“It’s commonly assumed that when insects are eaten by birds, they and their unborn young have no chance of survival,” said Kenji Suetsugu, the leader of the study, a biologist who studies parasitic plants at Kobe University. But their results potentially overturn this dogma, he added.
Because plants can’t move around on their own, one way they disperse their seeds is by creating seed-containing fruits that animals eat. Thus, as animals travel, relieving themselves along the way, the plants travel too — through their seeds. But many birds also eat insects. So the researchers reasoned, that just like the fruits, the insects could be a means for dispersal, as long as their eggs can pass through the birds unharmed.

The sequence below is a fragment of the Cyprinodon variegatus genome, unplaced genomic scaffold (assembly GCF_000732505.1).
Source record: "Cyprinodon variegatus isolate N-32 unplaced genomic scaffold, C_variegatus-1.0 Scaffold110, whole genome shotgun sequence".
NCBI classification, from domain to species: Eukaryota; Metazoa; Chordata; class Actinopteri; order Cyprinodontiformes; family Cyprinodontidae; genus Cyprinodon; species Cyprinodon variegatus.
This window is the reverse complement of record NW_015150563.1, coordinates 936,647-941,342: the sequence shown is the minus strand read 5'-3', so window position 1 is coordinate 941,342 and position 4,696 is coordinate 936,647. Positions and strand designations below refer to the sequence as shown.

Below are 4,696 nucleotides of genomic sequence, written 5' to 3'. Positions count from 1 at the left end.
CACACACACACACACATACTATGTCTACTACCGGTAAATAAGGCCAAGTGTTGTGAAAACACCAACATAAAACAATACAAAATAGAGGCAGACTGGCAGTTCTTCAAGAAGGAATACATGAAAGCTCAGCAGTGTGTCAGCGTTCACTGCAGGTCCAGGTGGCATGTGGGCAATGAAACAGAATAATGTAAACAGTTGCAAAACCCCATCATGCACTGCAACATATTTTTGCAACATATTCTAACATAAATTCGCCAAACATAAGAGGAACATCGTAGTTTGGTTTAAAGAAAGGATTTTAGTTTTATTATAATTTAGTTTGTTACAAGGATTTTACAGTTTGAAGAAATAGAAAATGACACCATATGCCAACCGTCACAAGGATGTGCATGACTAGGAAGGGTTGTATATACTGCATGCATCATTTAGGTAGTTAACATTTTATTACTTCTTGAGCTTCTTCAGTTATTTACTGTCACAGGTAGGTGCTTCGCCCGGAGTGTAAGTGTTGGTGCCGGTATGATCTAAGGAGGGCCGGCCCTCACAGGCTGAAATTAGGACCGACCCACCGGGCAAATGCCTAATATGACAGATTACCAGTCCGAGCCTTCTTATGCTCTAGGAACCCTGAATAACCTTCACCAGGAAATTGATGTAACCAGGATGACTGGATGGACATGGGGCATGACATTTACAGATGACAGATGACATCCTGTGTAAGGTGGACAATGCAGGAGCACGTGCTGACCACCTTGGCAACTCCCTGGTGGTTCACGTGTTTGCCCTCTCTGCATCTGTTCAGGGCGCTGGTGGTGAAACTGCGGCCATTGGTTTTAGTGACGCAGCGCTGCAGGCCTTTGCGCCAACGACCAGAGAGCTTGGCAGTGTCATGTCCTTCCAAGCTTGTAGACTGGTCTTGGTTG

One thing that makes stick insect eggs different from most other insects is that they resemble seeds. And they’re coated in a chemical layer of calcium oxalate, the stuff humans find in kidney stones. Some of these eggs, carried inside females in certain stick insect species, also don’t need to be fertilized to hatch into viable offspring.
In 2015, Suetsugu and his team mixed dozens of these eggs into bird food and fed it to brown-eared bulbuls, birds that eat stick insects in Japan. A small percentage of the eggs from three species of stick insects made it through intact. But two years later, none had hatched.
However, they repeated the experiment in 2017, with 70 eggs from a single species. Twenty percent made it through, and 14 of those hatched, proving that it was possible for birds that consumed stick insects to drop their eggs like seeds to new locations.
— New York Times News Service